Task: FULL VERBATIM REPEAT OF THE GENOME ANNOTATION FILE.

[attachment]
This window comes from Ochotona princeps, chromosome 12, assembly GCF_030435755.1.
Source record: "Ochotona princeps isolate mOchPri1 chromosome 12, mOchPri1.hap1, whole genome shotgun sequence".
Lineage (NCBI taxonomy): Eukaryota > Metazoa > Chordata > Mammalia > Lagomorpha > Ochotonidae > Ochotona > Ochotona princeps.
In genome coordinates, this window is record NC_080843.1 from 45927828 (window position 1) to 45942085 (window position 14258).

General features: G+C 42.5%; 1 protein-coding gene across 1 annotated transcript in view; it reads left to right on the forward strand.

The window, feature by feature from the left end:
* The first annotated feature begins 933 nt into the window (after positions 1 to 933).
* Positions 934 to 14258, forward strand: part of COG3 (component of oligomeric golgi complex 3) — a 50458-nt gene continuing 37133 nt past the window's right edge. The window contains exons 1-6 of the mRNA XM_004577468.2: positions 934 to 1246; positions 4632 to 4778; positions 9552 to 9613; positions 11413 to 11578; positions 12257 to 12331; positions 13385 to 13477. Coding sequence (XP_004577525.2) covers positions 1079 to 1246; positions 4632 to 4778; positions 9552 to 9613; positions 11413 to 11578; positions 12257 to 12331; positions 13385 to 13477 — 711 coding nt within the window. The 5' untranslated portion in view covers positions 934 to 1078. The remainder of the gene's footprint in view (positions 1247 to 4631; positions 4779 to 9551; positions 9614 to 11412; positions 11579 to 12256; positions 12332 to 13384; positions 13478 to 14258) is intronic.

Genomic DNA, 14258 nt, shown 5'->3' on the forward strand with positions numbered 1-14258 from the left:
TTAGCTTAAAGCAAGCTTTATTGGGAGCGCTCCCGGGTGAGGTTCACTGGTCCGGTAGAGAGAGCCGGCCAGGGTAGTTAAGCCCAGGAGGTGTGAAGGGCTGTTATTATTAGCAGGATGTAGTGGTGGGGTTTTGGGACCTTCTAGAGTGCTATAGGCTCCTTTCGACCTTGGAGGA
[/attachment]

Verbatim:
This window comes from Ochotona princeps, chromosome 12, assembly GCF_030435755.1.
Source record: "Ochotona princeps isolate mOchPri1 chromosome 12, mOchPri1.hap1, whole genome shotgun sequence".
Lineage (NCBI taxonomy): Eukaryota > Metazoa > Chordata > Mammalia > Lagomorpha > Ochotonidae > Ochotona > Ochotona princeps.
In genome coordinates, this window is record NC_080843.1 from 45927828 (window position 1) to 45942085 (window position 14258).

General features: G+C 42.5%; 1 protein-coding gene across 1 annotated transcript in view; it reads left to right on the forward strand.

The window, feature by feature from the left end:
* The first annotated feature begins 933 nt into the window (after positions 1 to 933).
* Positions 934 to 14258, forward strand: part of COG3 (component of oligomeric golgi complex 3) — a 50458-nt gene continuing 37133 nt past the window's right edge. The window contains exons 1-6 of the mRNA XM_004577468.2: positions 934 to 1246; positions 4632 to 4778; positions 9552 to 9613; positions 11413 to 11578; positions 12257 to 12331; positions 13385 to 13477. Coding sequence (XP_004577525.2) covers positions 1079 to 1246; positions 4632 to 4778; positions 9552 to 9613; positions 11413 to 11578; positions 12257 to 12331; positions 13385 to 13477 — 711 coding nt within the window. The 5' untranslated portion in view covers positions 934 to 1078. The remainder of the gene's footprint in view (positions 1247 to 4631; positions 4779 to 9551; positions 9614 to 11412; positions 11579 to 12256; positions 12332 to 13384; positions 13478 to 14258) is intronic.

Genomic DNA, 14258 nt, shown 5'->3' on the forward strand with positions numbered 1-14258 from the left:
TTAGCTTAAAGCAAGCTTTATTGGGAGCGCTCCCGGGTGAGGTTCACTGGTCCGGTAGAGAGAGCCGGCCAGGGTAGTTAAGCCCAGGAGGTGTGAAGGGCTGTTATTATTAGCAGGATGTAGTGGTGGGGTTTTGGGACCTTCTAGAGTGCTATAGGCTCCTTTCGACCTTGGAGGA